Original Research
Nuclear Medicine
May 2006

Truncation Artifact on PET/CT: Impact on Measurements of Activity Concentration and Assessment of a Correction Algorithm

Abstract

OBJECTIVE. Discrepancy between fields of view (FOVs) in a PET/CT scanner causes a truncation artifact when imaging extends beyond the CT FOV. The purposes of this study were to evaluate the impact of this artifact on measurements of 18F-FDG activity concentrations and to assess a truncation correction algorithm.
MATERIALS AND METHODS. Two phantoms and five patients were used in this study. In the first phantom, three inserts (water, air, bone equivalent) were placed in a water-filled cylinder containing 18F-FDG. In the second phantom study, a chest phantom and a 2-L bottle fitted with a bone insert were used to simulate a patient's torso and arm. Both phantoms were imaged while positioned centrally (baseline) and at the edge of the CT FOV to induce truncation. PET images were reconstructed using attenuation maps from truncated and truncation-corrected CT images. Regions of interest (ROIs) drawn on the inserts, simulated arm, and background water of the baseline truncated and truncation-corrected PET images were compared. In addition, extremity malignancies of five patients truncated on CT images were reconstructed with and without correction and the maximum standard uptake values (SUVs) of the malignancies were compared.
RESULTS. Truncation artifact manifests as a rim of high activity concentration at the edge of the truncated CT image with an adjacent low-concentration region peripherally. The correction algorithm minimizes these effects. Phantom studies showed a maximum variation of -5.4% in the truncation-corrected background water image compared with the baseline image. Activity concentration in the water insert was 6.3% higher while that of air and bone inserts was similar to baseline. Extremity malignancies showed a consistent increase in the maximum SUV after truncation correction.
CONCLUSION. Truncation affects measurements of 18F-FDG activity concentrations in PET/CT. A truncation-correction algorithm corrects truncation artifacts with small residual error.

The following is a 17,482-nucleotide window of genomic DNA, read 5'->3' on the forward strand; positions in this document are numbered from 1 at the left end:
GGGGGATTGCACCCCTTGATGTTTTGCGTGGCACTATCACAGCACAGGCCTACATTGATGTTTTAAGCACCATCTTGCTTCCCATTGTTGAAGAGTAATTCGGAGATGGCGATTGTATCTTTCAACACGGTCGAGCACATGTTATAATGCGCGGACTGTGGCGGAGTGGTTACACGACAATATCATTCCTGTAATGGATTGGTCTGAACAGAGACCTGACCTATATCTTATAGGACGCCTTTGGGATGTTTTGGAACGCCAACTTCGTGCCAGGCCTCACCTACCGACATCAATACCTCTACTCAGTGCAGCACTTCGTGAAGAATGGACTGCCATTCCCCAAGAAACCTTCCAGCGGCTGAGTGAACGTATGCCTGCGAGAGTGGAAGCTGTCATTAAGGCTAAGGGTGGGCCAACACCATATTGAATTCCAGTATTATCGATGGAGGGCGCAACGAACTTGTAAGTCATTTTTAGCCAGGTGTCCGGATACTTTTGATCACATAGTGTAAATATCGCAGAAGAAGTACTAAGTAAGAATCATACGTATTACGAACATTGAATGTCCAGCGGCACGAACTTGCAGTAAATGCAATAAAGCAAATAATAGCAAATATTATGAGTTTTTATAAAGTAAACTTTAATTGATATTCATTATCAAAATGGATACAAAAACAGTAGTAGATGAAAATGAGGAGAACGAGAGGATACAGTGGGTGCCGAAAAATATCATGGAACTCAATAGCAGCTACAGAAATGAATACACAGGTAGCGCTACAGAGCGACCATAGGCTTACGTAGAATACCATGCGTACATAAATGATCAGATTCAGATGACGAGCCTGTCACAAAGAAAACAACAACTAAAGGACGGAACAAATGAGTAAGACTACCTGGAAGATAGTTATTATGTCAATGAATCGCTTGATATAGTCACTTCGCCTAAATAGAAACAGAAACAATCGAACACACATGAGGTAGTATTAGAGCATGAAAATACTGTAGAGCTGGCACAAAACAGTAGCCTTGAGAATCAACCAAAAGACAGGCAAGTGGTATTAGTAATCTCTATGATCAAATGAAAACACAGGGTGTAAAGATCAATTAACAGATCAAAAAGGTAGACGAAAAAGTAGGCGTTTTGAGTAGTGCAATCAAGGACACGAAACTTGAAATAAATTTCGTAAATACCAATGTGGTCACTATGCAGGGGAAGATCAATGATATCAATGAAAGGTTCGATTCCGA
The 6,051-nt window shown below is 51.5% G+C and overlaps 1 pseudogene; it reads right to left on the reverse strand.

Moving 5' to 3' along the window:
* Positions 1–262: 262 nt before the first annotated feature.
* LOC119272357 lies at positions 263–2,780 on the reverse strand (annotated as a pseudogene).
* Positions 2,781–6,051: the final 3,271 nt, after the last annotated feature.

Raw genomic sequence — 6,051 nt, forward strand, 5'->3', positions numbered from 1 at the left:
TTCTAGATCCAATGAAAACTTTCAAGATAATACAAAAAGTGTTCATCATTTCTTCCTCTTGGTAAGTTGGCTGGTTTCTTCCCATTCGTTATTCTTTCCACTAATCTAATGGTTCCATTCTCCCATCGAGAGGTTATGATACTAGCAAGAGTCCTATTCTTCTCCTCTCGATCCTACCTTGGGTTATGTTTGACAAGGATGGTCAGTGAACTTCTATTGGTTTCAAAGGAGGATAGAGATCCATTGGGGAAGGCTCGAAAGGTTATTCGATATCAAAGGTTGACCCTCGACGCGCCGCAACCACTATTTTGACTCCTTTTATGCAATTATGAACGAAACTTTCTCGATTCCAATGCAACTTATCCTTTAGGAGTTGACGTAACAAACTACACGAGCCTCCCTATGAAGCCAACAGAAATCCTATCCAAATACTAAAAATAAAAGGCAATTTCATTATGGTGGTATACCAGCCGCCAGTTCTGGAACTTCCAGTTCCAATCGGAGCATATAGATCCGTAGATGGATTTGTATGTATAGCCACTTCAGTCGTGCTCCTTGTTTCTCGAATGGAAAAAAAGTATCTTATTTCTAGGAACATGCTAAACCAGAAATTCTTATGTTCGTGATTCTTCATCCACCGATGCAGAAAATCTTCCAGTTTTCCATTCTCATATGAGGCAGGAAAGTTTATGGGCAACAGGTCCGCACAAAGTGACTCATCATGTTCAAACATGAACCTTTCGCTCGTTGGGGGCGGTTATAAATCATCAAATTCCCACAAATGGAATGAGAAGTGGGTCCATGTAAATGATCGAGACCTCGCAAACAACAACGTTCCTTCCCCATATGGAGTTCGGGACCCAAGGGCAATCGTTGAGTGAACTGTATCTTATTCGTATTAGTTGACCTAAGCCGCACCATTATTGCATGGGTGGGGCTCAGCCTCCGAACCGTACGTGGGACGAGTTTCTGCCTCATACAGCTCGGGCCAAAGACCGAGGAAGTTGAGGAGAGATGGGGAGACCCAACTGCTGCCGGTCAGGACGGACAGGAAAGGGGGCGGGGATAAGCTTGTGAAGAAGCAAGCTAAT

Introduction

PET is increasingly being used in oncology patients to stage the primary malignancy, assess therapeutic response and prognosis, and detect recurrence [1-7]. More recently, integrated PET/CT has been used to evaluate oncology patients [2, 8-10]. A major advantage of integrated PET/CT over dedicated PET is that it allows the use of CT for attenuation correction [11] and for anatomic localization [12]. Directly combining functional and morphologic information has been shown to improve the accuracy and efficiency of PET [13]. However, the use of CT for attenuation correction of PET images has introduced artifacts that can affect the interpretation of the PET scan. In this regard, a truncation artifact can occur when the acquisition field of view (FOV) of the CT data is smaller than the PET FOV.
Current commercially available PET/CT scanners have a CT FOV of 45-50 cm whereas that of PET scanners is 60-70 cm. When large patients undergo imaging, the small CT FOV causes some CT projection views to be truncated, and this manifests on the CT image as a rim of high-attenuation values combined with characteristic streaking (Fig. 1A). Furthermore, the discrepancy between the two FOVs causes some sections of the PET emission data not to have any corresponding attenuation-correction factors. The net result of this artifact is an overestimation of the activity concentration corresponding to the image rim and an underestimation corresponding to the region without attenuation-correction factors (Fig. 1B).